As part of these changes in decision-making, contractors are pressing to share risks more equitably with project owners. “I think everybody is looking to have a more balanced risk allocation,” says Fernandez de Bobadilla. “Discussions are being held at very high levels. You can’t just have the contractor taking all the risk.”
The Promise of Technology
As they wrestle with the challenges confronting them and look to maximize opportunities, construction companies are following multiple paths. One strategy is increasing the use of technology. The ability to aggregate and analyze data is bringing efficiency to the construction process, improving the tracking of design changes and helping contractors manage costs and improve project outcomes.
New construction technology tools also help improve worksite safety, allow contractors to effectively manage supply chains and track materials, and monitor such potential perils as water intrusion in buildings. Construction companies are also using technology to address insurance cost challenges.
“The insurance community is starting to give credit for the mitigating impact of technology on construction,” Bowcott says.
Rising to the Challenges
While supply chain disruptions and other challenges require global solutions, construction companies can address some issues with greater collaboration with project owners, improved allocation of risks and bidding that realistically reflects existing conditions.
Construction companies stand to benefit from opportunities created by government infrastructure plans and economic recoveries. Successfully addressing these changes and accompanying challenges will allow the industry to thrive.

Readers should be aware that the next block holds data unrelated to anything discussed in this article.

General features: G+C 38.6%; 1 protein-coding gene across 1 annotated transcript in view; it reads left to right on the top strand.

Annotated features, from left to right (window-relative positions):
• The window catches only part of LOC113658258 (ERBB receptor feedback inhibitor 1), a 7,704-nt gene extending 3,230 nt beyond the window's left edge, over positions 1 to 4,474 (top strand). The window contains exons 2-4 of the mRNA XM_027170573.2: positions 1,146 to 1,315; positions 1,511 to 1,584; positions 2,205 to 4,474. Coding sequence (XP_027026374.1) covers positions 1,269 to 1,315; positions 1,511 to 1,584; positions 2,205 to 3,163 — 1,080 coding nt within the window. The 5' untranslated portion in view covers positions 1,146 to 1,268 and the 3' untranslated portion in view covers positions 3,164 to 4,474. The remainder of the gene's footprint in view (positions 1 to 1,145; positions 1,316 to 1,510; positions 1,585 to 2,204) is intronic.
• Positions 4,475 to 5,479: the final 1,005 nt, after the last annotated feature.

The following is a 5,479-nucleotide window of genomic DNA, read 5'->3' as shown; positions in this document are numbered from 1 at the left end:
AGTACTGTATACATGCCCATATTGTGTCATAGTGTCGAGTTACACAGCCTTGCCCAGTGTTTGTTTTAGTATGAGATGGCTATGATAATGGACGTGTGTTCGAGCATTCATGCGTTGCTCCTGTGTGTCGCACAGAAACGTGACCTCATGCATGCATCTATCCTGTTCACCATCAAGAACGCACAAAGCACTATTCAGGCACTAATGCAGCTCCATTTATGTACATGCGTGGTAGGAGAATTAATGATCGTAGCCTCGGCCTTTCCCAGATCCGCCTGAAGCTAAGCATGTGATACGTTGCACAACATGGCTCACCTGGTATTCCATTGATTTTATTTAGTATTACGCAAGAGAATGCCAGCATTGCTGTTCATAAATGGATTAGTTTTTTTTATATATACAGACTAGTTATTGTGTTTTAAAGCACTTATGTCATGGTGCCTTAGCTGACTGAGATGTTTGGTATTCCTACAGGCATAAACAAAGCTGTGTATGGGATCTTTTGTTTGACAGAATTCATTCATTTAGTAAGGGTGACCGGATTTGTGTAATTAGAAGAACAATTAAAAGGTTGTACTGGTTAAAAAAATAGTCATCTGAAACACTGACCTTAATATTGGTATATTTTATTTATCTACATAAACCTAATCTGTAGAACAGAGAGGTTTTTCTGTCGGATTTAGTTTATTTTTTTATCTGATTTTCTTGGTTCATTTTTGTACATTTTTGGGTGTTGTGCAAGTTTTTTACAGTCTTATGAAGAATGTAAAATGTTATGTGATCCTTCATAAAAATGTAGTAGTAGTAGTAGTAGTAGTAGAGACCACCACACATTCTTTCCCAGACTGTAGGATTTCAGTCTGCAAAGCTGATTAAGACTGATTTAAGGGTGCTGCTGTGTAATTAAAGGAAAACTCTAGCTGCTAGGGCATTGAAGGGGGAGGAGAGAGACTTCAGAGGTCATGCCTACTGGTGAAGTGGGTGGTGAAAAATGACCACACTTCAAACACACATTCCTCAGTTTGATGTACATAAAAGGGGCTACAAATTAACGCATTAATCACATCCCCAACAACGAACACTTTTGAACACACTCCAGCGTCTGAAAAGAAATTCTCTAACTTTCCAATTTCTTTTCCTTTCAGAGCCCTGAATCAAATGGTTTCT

The information contained herein and the statements expressed are of a general nature and are not intended to address the circumstances of any particular individual or entity. Although we endeavor to provide accurate and timely information and use sources we consider reliable, there can be no guarantee that such information is accurate as of the date it is received or that it will continue to be accurate in the future. No one should act on such information without appropriate professional advice after a thorough examination of the particular situation.
The contents herein may not be reproduced, reused, reprinted or redistributed without the expressed written consent of Aon, unless otherwise authorized by Aon. To use information contained herein, please write to our team.